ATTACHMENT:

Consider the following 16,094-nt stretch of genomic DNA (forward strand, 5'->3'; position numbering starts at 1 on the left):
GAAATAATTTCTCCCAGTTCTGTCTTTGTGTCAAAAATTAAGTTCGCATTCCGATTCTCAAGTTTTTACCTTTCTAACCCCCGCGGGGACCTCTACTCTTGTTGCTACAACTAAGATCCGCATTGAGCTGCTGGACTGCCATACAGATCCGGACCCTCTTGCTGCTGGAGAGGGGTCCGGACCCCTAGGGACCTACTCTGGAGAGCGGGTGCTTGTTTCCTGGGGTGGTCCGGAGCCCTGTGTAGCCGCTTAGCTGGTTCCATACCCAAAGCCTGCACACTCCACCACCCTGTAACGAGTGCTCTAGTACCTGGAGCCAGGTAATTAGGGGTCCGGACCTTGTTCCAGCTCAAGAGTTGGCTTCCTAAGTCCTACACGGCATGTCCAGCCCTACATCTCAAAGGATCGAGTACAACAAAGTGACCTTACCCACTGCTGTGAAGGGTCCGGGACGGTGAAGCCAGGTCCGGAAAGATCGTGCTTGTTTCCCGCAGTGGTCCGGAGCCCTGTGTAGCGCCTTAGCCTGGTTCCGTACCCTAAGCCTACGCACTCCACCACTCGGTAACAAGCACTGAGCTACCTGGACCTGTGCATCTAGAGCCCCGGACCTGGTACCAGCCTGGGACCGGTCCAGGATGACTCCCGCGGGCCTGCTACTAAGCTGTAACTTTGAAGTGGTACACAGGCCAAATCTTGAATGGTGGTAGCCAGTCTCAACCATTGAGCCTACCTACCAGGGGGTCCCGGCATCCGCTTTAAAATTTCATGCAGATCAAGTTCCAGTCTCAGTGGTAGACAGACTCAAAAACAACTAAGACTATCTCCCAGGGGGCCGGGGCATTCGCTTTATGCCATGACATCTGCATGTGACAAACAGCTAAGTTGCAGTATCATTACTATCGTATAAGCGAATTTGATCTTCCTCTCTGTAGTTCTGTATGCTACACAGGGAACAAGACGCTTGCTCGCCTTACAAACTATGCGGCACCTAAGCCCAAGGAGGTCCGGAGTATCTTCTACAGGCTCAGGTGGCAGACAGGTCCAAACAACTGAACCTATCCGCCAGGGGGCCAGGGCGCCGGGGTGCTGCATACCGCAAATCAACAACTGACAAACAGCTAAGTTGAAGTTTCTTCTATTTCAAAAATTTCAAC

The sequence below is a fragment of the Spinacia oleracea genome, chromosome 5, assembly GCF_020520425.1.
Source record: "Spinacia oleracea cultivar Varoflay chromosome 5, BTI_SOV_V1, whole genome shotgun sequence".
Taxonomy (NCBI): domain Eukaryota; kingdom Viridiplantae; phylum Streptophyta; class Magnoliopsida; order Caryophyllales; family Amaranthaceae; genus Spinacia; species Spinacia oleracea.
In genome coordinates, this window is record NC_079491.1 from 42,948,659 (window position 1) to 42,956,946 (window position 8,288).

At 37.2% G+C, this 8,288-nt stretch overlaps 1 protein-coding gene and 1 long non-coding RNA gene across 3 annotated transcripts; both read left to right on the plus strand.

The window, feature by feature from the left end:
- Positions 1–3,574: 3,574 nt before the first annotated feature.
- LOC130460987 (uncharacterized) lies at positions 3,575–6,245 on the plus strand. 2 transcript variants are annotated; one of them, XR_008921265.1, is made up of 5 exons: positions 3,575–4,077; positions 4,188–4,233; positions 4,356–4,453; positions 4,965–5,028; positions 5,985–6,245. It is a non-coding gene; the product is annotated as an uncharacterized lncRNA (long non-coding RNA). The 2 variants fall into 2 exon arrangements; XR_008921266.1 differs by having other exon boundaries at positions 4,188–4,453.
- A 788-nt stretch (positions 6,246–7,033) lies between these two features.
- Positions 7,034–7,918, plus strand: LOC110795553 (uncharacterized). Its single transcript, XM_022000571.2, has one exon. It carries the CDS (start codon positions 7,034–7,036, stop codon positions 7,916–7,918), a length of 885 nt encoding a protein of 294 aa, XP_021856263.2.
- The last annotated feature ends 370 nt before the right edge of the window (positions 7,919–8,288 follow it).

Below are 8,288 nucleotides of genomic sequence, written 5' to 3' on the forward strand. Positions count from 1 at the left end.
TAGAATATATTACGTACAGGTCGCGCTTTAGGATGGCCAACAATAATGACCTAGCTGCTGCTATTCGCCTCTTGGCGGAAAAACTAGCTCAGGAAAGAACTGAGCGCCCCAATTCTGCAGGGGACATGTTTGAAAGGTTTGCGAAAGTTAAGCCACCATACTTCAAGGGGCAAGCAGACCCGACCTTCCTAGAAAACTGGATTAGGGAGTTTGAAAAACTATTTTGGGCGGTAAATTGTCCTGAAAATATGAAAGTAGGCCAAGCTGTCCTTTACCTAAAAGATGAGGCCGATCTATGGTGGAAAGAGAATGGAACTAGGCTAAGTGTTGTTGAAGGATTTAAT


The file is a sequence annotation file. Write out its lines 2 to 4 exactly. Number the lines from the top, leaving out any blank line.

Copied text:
GAAATAATTTCTCCCAGTTCTGTCTTTGTGTCAAAAATTAAGTTCGCATTCCGATTCTCAAGTTTTTACCTTTCTAACCCCCGCGGGGACCTCTACTCTTGTTGCTACAACTAAGATCCGCATTGAGCTGCTGGACTGCCATACAGATCCGGACCCTCTTGCTGCTGGAGAGGGGTCCGGACCCCTAGGGACCTACTCTGGAGAGCGGGTGCTTGTTTCCTGGGGTGGTCCGGAGCCCTGTGTAGCCGCTTAGCTGGTTCCATACCCAAAGCCTGCACACTCCACCACCCTGTAACGAGTGCTCTAGTACCTGGAGCCAGGTAATTAGGGGTCCGGACCTTGTTCCAGCTCAAGAGTTGGCTTCCTAAGTCCTACACGGCATGTCCAGCCCTACATCTCAAAGGATCGAGTACAACAAAGTGACCTTACCCACTGCTGTGAAGGGTCCGGGACGGTGAAGCCAGGTCCGGAAAGATCGTGCTTGTTTCCCGCAGTGGTCCGGAGCCCTGTGTAGCGCCTTAGCCTGGTTCCGTACCCTAAGCCTACGCACTCCACCACTCGGTAACAAGCACTGAGCTACCTGGACCTGTGCATCTAGAGCCCCGGACCTGGTACCAGCCTGGGACCGGTCCAGGATGACTCCCGCGGGCCTGCTACTAAGCTGTAACTTTGAAGTGGTACACAGGCCAAATCTTGAATGGTGGTAGCCAGTCTCAACCATTGAGCCTACCTACCAGGGGGTCCCGGCATCCGCTTTAAAATTTCATGCAGATCAAGTTCCAGTCTCAGTGGTAGACAGACTCAAAAACAACTAAGACTATCTCCCAGGGGGCCGGGGCATTCGCTTTATGCCATGACATCTGCATGTGACAAACAGCTAAGTTGCAGTATCATTACTATCGTATAAGCGAATTTGATCTTCCTCTCTGTAGTTCTGTATGCTACACAGGGAACAAGACGCTTGCTCGCCTTACAAACTATGCGGCACCTAAGCCCAAGGAGGTCCGGAGTATCTTCTACAGGCTCAGGTGGCAGACAGGTCCAAACAACTGAACCTATCCGCCAGGGGGCCAGGGCGCCGGGGTGCTGCATACCGCAAATCAACAACTGACAAACAGCTAAGTTGAAGTTTCTTCTATTTCAAAAATTTCAAC

The sequence below is a fragment of the Spinacia oleracea genome, chromosome 5, assembly GCF_020520425.1.
Source record: "Spinacia oleracea cultivar Varoflay chromosome 5, BTI_SOV_V1, whole genome shotgun sequence".